8. Marc Piane

    Marc Piane

    Jun 14, 2004
    Look. Think of your favorite pop tune. Bet you know the form. You need to have the same familiarity with the jazz tunes you are playing. Simple as that. You can count and anticipate chord movement etc all you want but the bottom line is knowing the tune. To me the most interesting and fun way of doing that is listening to great recordings of the tunes you are trying to play. After that the chords are the easy part.
  9. x15


    Feb 4, 2003
    New Delhi, India
    thank you for all for the advice.. i really appreciate it.. i realise that patience is definitely a virtue here.. so i'm going to keep at it.. and in case any of you happen
    to be in japan, do get in touch : )
  10. anonymous02282011

    anonymous02282011 Guest

    Jun 27, 2007
    Time and practice will get you there.

    It might help to think of it in terms of PHRASING. For a blues, consider three 4 bar phrases.

    The classic example is to play a phrase over bars 1-4. Then play a response to that phrase -- or perhaps even the same one, slightly altered --- in bars 5 -8. Play a third phrase to resolve the blues chorus in the last four bars. This will bring you to the top of the next chorus. Once you've mastered that, you can try phrasing 8 bars + 4 bars or playing 12 bar phrases, until it becomes a bit more natural and you can find yourself in the form structure. best luck.
  11. lofreek


    Jul 19, 2004
    St. Louis MO
    Having difficulties with the roadmap is just part of the process. With enough exposure (gigs, jams, listening), it should become instinctual. The key is getting away from intellect and getting into imagination. Too much going on in real time to be thinking. Learn to hear the song rolling by in your imagination. The clearer that your imagination allows you to hear it in your head, the better your entire musical world becomes.
  12. jgbass

    jgbass Guest

    Dec 17, 2003
    For me, it is listening, listening, and more listening to the tune. Also, learning the head, and then with this knowledge I can do a type of soloing called embellishing, where I can solo on ideas related to or exactly like the head.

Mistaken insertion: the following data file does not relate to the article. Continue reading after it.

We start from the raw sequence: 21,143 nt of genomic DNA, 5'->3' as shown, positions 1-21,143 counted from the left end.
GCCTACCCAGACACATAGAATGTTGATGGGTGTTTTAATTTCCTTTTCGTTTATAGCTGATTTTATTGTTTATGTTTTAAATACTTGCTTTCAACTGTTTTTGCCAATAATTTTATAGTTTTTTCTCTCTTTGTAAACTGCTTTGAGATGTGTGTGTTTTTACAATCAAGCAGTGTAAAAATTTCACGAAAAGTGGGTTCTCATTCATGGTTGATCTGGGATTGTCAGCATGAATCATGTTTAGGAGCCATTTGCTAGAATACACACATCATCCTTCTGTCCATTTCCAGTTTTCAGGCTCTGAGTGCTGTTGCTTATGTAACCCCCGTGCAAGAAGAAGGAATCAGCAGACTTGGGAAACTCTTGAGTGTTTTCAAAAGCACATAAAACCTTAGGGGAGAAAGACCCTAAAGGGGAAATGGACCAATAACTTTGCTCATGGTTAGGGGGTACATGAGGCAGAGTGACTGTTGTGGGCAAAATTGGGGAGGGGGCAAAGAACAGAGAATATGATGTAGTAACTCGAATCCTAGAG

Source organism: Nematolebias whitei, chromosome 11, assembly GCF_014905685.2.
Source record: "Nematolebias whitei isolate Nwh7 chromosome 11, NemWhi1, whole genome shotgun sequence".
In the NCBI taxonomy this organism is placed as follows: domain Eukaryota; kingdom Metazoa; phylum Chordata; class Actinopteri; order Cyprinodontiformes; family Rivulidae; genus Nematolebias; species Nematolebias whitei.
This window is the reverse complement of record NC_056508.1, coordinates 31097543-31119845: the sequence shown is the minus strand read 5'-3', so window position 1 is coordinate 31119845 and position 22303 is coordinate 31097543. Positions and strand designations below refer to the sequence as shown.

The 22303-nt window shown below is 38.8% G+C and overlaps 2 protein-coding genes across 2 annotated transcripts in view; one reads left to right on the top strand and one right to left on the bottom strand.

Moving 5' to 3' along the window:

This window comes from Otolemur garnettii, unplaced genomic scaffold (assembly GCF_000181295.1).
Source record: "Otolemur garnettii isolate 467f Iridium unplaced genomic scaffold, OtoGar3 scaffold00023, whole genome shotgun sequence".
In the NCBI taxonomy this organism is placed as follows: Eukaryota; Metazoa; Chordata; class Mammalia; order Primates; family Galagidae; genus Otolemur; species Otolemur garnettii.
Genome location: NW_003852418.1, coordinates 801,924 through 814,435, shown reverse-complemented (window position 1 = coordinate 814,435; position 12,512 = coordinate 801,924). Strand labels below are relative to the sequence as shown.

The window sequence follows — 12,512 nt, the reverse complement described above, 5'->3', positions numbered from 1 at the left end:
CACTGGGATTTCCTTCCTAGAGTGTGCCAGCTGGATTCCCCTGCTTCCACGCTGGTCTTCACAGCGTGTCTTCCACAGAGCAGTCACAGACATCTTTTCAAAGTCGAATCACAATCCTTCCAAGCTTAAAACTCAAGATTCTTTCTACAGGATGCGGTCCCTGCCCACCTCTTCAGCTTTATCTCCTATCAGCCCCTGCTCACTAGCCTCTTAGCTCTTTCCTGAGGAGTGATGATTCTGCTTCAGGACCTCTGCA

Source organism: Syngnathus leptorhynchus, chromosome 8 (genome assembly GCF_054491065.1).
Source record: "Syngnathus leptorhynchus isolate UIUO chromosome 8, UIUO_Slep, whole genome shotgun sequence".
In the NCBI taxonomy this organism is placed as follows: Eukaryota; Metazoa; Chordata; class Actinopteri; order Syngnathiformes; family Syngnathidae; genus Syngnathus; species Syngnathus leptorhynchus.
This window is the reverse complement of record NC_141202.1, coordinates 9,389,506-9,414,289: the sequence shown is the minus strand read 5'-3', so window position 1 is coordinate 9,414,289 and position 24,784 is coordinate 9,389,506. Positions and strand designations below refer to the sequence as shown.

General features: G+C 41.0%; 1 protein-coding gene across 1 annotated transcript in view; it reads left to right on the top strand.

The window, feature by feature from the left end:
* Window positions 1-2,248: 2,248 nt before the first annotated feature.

I know I really know a song when I can wake up first thing in the morning and the run the changes, melody, structure, and some semblance of a solo in my head away from the instrument.

    Takes practice and repetition.
  13. Adam Booker

    Adam Booker Supporting Member

    May 3, 2007
    Boone, NC
    Endorsing Artist: D'Addario Strings, Remic Microphones
    Yes Yes Yes!!!!!
  14. hdiddy

    hdiddy Official Forum Flunkee Supporting Member

    Mar 16, 2004
    Richmond, CA
    One thing that noone has mentioned yet... as part of learning 2/4/8 bar phrases it also helps a ton to think of phrases in terms of call and response.

    You can start with playing lots of 2 bar phrases. Once you're comfy with that, use a two bar phrase as a call, and play a 2 bar phrase as a response. That way you get a sense of structure in terms of measures and made a longer idea out of short ones. Once you do a 4 bar phrase (2 bar call + 2 bar response), double it so you have an 8 bar phrase (4 bars call + 4 bars response).

    Once you get to 8 bars, you'll find immediately that most tunes are composed of 8 bar parts (as in AABA). In which case, you can find that you can theoretically play a 16 bar phrase call (for the first part of the song - AA) to a 16 bar call (BA)... making 32 bars of a typical jazz standard. Or rather than that, I think of 8 bar phrases and calls done 4 times over for one chorus. IMO, it's easier than most people think.